Raise a glass, ladies and gentlemen – if you vote for Republicans, your opportunities for boozing it up will greatly improve!
Well, that SHOULD be the case, anyway, and will be if GOP legislators read my latest RGJ column, and heed my exhortations.
As always, please enjoy some additional citations, information, digressions, and other thoughts, presented in no particular order, based loosely on the original column.
Some version of this column has been kicking around in my head for quite awhile, now, inspired by this RGJ article from back in July. I remember driving to work with a friend of mine after reading it (maybe even a couple of days after reading it), and profanely raging about how stupid it all was. It has it all – unapologetic partisanship and unashamed insistence on maintaining the status quo for the protection of a few wealthy interests, all of which stands in the way of Nevada’s economic growth.
Nevada has some really great product that deserves wider distribution, too, like my brother-in-law’s Battle Born Beer. It’s been an education to watch him and his partners getting that venture off the ground – something that’s hard enough without pointless government regulation to fight on top of it all.
If you want to do some profane raging of your own, check out the entirety of NRS Chapter 597. There’s an orchard-full of low hanging fruit for Republicans who want to do real work in slashing job- and business-killing red tape.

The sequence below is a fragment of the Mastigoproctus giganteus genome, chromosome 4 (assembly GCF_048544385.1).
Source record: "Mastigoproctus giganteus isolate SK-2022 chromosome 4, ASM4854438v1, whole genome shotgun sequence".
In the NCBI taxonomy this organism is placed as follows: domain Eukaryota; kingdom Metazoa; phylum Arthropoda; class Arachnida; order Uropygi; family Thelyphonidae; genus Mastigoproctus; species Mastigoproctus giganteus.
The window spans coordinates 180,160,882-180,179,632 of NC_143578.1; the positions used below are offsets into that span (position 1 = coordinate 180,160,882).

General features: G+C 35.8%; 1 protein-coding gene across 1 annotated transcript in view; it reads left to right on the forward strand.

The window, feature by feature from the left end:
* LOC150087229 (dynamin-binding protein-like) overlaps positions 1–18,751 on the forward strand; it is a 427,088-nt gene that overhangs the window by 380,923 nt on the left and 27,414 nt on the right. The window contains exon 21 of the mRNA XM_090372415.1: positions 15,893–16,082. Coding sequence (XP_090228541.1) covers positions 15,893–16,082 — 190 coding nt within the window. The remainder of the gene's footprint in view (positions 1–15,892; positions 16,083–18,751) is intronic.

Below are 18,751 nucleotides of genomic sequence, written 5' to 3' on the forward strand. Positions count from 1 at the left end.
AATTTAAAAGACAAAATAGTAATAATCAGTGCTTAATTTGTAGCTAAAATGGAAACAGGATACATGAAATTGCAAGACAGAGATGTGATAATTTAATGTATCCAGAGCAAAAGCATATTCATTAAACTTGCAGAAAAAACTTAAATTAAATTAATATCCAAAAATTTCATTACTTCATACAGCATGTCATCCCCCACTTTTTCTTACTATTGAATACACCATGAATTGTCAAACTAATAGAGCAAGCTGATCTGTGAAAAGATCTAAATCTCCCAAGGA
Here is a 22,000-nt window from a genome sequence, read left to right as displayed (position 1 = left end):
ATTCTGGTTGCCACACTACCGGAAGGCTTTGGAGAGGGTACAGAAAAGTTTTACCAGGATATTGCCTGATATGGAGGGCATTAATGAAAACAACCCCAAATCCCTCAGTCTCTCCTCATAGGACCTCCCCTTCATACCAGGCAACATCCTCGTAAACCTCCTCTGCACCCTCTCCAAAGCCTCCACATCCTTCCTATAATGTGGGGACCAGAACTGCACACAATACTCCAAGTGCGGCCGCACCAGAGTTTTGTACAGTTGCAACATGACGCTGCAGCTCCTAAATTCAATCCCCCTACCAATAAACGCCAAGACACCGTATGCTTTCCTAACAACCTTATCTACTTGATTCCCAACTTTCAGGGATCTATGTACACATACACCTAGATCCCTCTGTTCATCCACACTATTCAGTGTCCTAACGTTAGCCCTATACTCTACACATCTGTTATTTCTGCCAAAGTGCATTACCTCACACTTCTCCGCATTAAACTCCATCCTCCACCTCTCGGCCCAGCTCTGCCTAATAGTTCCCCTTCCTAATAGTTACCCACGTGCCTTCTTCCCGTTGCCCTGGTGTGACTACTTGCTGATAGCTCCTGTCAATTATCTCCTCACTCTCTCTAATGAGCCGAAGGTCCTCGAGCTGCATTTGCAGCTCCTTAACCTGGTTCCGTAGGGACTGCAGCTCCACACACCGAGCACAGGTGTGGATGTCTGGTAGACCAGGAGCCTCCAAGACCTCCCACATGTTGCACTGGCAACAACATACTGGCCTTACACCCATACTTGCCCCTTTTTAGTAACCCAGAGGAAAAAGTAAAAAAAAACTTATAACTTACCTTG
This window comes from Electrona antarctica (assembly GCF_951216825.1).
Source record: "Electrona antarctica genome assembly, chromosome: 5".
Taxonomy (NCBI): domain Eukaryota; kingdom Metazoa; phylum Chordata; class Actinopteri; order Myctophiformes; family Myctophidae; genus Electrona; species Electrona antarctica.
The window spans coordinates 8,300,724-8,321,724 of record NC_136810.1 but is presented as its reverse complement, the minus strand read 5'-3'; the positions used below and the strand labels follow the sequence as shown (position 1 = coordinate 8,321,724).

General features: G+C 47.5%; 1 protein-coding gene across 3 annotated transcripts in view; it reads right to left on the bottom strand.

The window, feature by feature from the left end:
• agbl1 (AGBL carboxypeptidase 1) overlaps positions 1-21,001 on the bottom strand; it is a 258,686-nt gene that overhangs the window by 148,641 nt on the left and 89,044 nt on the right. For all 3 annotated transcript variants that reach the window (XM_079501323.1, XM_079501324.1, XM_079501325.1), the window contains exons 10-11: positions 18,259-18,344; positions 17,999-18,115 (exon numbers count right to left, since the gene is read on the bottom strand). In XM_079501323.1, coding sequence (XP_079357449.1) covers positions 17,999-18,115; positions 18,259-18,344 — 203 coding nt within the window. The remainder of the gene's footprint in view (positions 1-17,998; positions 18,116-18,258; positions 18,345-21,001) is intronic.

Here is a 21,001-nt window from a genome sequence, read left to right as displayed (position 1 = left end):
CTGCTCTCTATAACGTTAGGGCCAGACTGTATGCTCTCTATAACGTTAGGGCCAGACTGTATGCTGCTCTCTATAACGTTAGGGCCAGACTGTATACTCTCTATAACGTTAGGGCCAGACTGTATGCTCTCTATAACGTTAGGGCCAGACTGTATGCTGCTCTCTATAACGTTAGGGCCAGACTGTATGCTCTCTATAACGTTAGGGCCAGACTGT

Nevada is not, and never has been, a libertarian state. Libertine, yes – but that’s not even close to the same thing. If we want to be serious about being a place businesses want to come, and truly growing a diverse and robust economy here for the long term, this needs to change. Tax policy is important, but as a free marketeer I think serious dismantling of labyrinthine regulatory schemes matters more.
Pat Hickey’s bill to scoop the first shovelfull out of that Augean stable is AB4. It’s very simple, and there’s no reason it shouldn’t pass. I talked to Pat about it briefly a few weeks ago, though, and he told me he’s actually getting a little push back on it. He didn’t say from who, and I didn’t ask. I certainly hope it’s not anyone in my party representing a rural county, though. Nah, it couldn’t be – all those folks ran on conservative principles, which means the free market, not corrupt protectionism.
It’s worth pointing out yet one more example of a guy derided as a “moderate” who is actually turning conservative principles into policy. Conservatism is about a hell of a lot more than slavish devotion to debt-creating tax pledges.
Pat’s also keeping a great blog during the legislative session, which if you aren’t reading, you’re missing out.
It frustrates me that more Republicans, both locally and nationally, don’t jump more aggressively on this sort of thing. Changing our current protectionist taxicab regulatory scheme to bring Nevada into the Uber era is another no-brainer, and it’s on the legislative radar. Yet I’m not aware of a single bill having been introduced to address that issue.
The GOP badly needs to appeal to new voters, and shaking the “stodgy and uncool” image won’t hurt. Not only are these sorts of changes good policy, but they’re great politics. Based on the current pace of reforms, I’m cautiously optimistic. But I’d like to see these efforts touted more, and not forgotten as the budget battles loom.
Finally, the headline used on my piece could be misinterpreted – I’m not saying there should be no regulation whatsoever on any aspect of alcohol manufacture or distribution.
But I do harbor a dream of hanging up the law books and becoming a gentleman farmer. For that to work, though, I might need someone to take a look at our child labor laws…